How green are our courts and lawyers?

What steps can lawyers and courts take to reduce the carbon footprint of the justice delivery system?
LawyersImage for representative purposes

The role of courts in the sphere of environmental protection is well known. The constitutional courts have evolved new jurisprudence and enforced global principles in cases such as TN Godavarman and MC Mehta.

The courts have increasingly and effectively taken protective measures to prevent environmental degradation by private actors and to check State actors from showing undue generosity in the distribution of natural resources for exploitation by private players in the name of development.

However, the present article does not seek to dwell on these aspects. Instead, it focuses on the steps that courts and other stakeholders in the justice delivery system can take to bring about a reduction of the carbon footprint of the justice delivery system. After all, as interested and informed participants in a world that is witnessing a rapid decline and depletion of natural resources, we ought to do what we can to minimize the impact of our actions on the environment, individually and collectively.

There are principally three areas that can be looked at to achieve this objective.

Historically, the courts have been one of the largest consumers of paper. This needs to change.

i. Various courts follow a standard practice of requiring all papers that are being filed to have a margin of at least 1.5 inches, font size 14 with double spacing, with only one side being used for printing and the other side of paper being blank. While some of the courts in the southern part of the country do not follow this pattern and use both sides, with lesser margins and spacings, this practice needs to be encouraged in courts across the country. Simply put, the practice of printing on both sides of paper will halve the demand for paper.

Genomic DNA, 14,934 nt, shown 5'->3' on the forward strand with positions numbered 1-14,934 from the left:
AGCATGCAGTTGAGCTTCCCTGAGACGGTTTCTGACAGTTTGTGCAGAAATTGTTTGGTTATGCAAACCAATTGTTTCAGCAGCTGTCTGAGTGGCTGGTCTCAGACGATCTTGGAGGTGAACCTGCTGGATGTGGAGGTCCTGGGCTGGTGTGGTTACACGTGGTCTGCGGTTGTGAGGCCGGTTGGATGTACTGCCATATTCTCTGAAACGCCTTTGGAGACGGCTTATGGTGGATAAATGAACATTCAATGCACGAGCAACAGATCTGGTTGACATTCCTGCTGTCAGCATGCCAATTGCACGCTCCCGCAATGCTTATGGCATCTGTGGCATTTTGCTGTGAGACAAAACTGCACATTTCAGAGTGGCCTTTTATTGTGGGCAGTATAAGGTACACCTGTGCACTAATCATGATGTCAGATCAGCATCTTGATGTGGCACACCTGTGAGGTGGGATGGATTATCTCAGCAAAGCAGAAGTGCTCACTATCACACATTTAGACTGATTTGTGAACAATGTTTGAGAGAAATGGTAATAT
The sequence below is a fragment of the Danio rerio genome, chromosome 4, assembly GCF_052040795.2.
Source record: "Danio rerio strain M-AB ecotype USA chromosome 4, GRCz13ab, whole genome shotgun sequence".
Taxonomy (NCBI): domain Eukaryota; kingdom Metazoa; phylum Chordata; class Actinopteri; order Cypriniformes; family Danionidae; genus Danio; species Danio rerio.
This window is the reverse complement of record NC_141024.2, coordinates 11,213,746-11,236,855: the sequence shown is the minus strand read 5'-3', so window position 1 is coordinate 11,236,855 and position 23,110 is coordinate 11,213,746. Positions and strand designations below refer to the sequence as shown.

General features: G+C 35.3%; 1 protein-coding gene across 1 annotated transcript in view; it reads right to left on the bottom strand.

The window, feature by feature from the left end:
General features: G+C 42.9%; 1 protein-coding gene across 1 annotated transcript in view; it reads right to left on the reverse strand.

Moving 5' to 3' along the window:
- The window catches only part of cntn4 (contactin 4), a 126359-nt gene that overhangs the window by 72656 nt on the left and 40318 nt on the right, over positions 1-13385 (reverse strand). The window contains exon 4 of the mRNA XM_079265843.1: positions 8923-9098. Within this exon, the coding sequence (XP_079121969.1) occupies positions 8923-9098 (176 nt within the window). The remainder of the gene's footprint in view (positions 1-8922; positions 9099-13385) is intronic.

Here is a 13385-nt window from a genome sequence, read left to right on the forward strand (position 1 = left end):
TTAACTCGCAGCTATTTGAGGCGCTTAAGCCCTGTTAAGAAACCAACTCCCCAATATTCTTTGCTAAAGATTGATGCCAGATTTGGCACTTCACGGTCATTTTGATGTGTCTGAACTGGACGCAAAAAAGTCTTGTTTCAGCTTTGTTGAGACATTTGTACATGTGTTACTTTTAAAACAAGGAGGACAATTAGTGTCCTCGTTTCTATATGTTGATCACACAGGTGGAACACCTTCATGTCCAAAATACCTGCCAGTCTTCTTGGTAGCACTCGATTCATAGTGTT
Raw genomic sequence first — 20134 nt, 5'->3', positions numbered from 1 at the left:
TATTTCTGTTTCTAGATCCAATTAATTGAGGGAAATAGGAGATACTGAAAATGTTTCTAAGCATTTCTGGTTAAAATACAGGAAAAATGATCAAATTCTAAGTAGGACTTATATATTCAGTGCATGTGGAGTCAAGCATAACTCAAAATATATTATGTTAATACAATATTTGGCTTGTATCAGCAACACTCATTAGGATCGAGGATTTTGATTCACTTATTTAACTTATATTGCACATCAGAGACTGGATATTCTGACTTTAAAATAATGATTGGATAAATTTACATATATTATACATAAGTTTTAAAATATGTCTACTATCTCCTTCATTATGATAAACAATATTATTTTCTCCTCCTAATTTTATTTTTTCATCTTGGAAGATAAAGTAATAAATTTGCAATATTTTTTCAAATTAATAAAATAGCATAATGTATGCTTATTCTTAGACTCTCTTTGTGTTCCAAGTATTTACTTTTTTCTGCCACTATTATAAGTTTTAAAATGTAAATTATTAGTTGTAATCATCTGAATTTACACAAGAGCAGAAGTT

ii. It has become a standard practice in the appellate courts to file the entire record of the case that was contested in the court below and from where the order under challenge has emanated. Again, this is a needless exercise and can easily be done away with by directing on the administrative side the production of the entire trial court record. This record can easily be transmitted from the courts below in digital form without having to undertake the cumbersome task of physical transfer of a file.

iii. Service of documents and pleadings on the opposite party must be permitted via email. Similarly, all filings and submissions whether through the registry of the court or during the court proceedings must take place via email.

iv. A discussion with any of the older lawyers will invariably lead to nostalgic references to the earlier days when pleadings were concise and crisp. This is not to say that the lawyers of the previous generations were much wiser, more intelligent, or had a better command of the language. This was, in great measure, on account of the fact that most of them did not have the benefit of computers, which enable the production of pages upon pages of pleadings. More often than not, these are unduly repetitive and unnecessary. Precedents are quoted and portions of judgments and statutes are generously reproduced solely because its easier to do that today than to summarise the ratio in a paragraph in your own words.

Any change in this regard of course will need to be more of a self-imposed limitation, although in some courts, all pleadings are restricted by a word count that must be observed. The Rules of the Supreme Court of the United States, for exampl,e provide for a word limit for pleadings and require a certification to the effect that the word limit has been maintained.

Virtual hearings can cut the environmental cost of travelling